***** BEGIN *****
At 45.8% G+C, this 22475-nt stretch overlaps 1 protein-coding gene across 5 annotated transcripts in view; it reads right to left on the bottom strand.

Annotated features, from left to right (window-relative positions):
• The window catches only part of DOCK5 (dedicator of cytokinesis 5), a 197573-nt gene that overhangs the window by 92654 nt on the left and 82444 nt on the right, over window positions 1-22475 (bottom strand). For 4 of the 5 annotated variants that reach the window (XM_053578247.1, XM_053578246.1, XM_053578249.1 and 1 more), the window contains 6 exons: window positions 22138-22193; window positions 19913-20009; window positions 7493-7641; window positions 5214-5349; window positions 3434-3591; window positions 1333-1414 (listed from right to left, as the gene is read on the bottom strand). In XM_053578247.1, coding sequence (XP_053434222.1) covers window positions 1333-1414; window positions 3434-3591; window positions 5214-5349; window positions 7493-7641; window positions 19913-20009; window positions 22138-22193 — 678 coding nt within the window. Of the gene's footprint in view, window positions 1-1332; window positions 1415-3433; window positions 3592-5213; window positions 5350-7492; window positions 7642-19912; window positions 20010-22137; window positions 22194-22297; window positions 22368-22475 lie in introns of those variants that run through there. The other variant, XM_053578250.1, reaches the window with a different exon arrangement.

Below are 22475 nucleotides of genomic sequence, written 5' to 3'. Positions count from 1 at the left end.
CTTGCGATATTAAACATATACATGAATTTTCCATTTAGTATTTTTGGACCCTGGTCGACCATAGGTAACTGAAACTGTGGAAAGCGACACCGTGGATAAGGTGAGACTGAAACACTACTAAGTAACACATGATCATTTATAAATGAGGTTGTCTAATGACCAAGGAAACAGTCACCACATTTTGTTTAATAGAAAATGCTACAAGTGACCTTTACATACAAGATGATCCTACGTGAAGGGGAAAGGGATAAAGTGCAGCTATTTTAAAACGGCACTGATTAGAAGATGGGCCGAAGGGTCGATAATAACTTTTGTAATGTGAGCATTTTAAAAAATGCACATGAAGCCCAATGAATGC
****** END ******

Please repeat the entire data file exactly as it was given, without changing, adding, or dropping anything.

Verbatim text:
At 45.8% G+C, this 22475-nt stretch overlaps 1 protein-coding gene across 5 annotated transcripts in view; it reads right to left on the bottom strand.

Annotated features, from left to right (window-relative positions):
• The window catches only part of DOCK5 (dedicator of cytokinesis 5), a 197573-nt gene that overhangs the window by 92654 nt on the left and 82444 nt on the right, over window positions 1-22475 (bottom strand). For 4 of the 5 annotated variants that reach the window (XM_053578247.1, XM_053578246.1, XM_053578249.1 and 1 more), the window contains 6 exons: window positions 22138-22193; window positions 19913-20009; window positions 7493-7641; window positions 5214-5349; window positions 3434-3591; window positions 1333-1414 (listed from right to left, as the gene is read on the bottom strand). In XM_053578247.1, coding sequence (XP_053434222.1) covers window positions 1333-1414; window positions 3434-3591; window positions 5214-5349; window positions 7493-7641; window positions 19913-20009; window positions 22138-22193 — 678 coding nt within the window. Of the gene's footprint in view, window positions 1-1332; window positions 1415-3433; window positions 3592-5213; window positions 5350-7492; window positions 7642-19912; window positions 20010-22137; window positions 22194-22297; window positions 22368-22475 lie in introns of those variants that run through there. The other variant, XM_053578250.1, reaches the window with a different exon arrangement.

Below are 22475 nucleotides of genomic sequence, written 5' to 3'. Positions count from 1 at the left end.
CTTGCGATATTAAACATATACATGAATTTTCCATTTAGTATTTTTGGACCCTGGTCGACCATAGGTAACTGAAACTGTGGAAAGCGACACCGTGGATAAGGTGAGACTGAAACACTACTAAGTAACACATGATCATTTATAAATGAGGTTGTCTAATGACCAAGGAAACAGTCACCACATTTTGTTTAATAGAAAATGCTACAAGTGACCTTTACATACAAGATGATCCTACGTGAAGGGGAAAGGGATAAAGTGCAGCTATTTTAAAACGGCACTGATTAGAAGATGGGCCGAAGGGTCGATAATAACTTTTGTAATGTGAGCATTTTAAAAAATGCACATGAAGCCCAATGAATGC